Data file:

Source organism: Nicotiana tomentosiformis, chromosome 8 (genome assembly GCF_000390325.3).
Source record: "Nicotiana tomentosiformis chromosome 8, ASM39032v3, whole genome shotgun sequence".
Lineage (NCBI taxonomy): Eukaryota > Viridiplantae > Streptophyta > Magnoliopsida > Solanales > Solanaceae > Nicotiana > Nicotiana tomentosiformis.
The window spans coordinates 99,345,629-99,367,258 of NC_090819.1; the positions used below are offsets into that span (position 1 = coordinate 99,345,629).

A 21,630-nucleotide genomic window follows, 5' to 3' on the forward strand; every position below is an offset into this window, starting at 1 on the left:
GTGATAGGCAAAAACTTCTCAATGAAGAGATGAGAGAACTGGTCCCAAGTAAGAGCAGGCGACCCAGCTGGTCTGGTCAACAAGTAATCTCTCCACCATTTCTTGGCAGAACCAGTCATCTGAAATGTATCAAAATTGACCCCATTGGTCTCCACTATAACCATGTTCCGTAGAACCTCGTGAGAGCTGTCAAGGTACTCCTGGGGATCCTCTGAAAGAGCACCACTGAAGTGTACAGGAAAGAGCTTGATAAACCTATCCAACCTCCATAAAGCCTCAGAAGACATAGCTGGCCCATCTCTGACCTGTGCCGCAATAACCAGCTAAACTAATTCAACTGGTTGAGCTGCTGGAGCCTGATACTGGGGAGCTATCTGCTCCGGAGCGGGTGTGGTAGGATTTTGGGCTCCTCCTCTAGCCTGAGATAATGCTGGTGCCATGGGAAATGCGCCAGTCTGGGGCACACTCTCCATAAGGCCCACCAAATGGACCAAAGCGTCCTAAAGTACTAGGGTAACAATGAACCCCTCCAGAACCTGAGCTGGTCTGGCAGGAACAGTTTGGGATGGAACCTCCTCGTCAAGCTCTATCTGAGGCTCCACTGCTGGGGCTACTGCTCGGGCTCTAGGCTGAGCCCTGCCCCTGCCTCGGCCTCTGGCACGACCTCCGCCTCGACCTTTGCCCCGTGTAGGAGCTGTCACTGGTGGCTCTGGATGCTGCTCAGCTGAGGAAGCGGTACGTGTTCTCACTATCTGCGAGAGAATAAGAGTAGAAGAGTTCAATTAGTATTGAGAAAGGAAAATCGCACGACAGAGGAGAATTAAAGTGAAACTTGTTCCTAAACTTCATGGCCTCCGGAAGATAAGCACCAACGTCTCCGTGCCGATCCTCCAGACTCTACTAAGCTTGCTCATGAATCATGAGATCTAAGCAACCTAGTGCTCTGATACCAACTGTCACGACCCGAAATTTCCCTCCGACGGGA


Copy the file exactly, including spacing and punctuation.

Source organism: Nicotiana tomentosiformis, chromosome 8 (genome assembly GCF_000390325.3).
Source record: "Nicotiana tomentosiformis chromosome 8, ASM39032v3, whole genome shotgun sequence".
Lineage (NCBI taxonomy): Eukaryota > Viridiplantae > Streptophyta > Magnoliopsida > Solanales > Solanaceae > Nicotiana > Nicotiana tomentosiformis.
The window spans coordinates 99,345,629-99,367,258 of NC_090819.1; the positions used below are offsets into that span (position 1 = coordinate 99,345,629).

A 21,630-nucleotide genomic window follows, 5' to 3' on the forward strand; every position below is an offset into this window, starting at 1 on the left:
GTGATAGGCAAAAACTTCTCAATGAAGAGATGAGAGAACTGGTCCCAAGTAAGAGCAGGCGACCCAGCTGGTCTGGTCAACAAGTAATCTCTCCACCATTTCTTGGCAGAACCAGTCATCTGAAATGTATCAAAATTGACCCCATTGGTCTCCACTATAACCATGTTCCGTAGAACCTCGTGAGAGCTGTCAAGGTACTCCTGGGGATCCTCTGAAAGAGCACCACTGAAGTGTACAGGAAAGAGCTTGATAAACCTATCCAACCTCCATAAAGCCTCAGAAGACATAGCTGGCCCATCTCTGACCTGTGCCGCAATAACCAGCTAAACTAATTCAACTGGTTGAGCTGCTGGAGCCTGATACTGGGGAGCTATCTGCTCCGGAGCGGGTGTGGTAGGATTTTGGGCTCCTCCTCTAGCCTGAGATAATGCTGGTGCCATGGGAAATGCGCCAGTCTGGGGCACACTCTCCATAAGGCCCACCAAATGGACCAAAGCGTCCTAAAGTACTAGGGTAACAATGAACCCCTCCAGAACCTGAGCTGGTCTGGCAGGAACAGTTTGGGATGGAACCTCCTCGTCAAGCTCTATCTGAGGCTCCACTGCTGGGGCTACTGCTCGGGCTCTAGGCTGAGCCCTGCCCCTGCCTCGGCCTCTGGCACGACCTCCGCCTCGACCTTTGCCCCGTGTAGGAGCTGTCACTGGTGGCTCTGGATGCTGCTCAGCTGAGGAAGCGGTACGTGTTCTCACTATCTGCGAGAGAATAAGAGTAGAAGAGTTCAATTAGTATTGAGAAAGGAAAATCGCACGACAGAGGAGAATTAAAGTGAAACTTGTTCCTAAACTTCATGGCCTCCGGAAGATAAGCACCAACGTCTCCGTGCCGATCCTCCAGACTCTACTAAGCTTGCTCATGAATCATGAGATCTAAGCAACCTAGTGCTCTGATACCAACTGTCACGACCCGAAATTTCCCTCCGACGGGA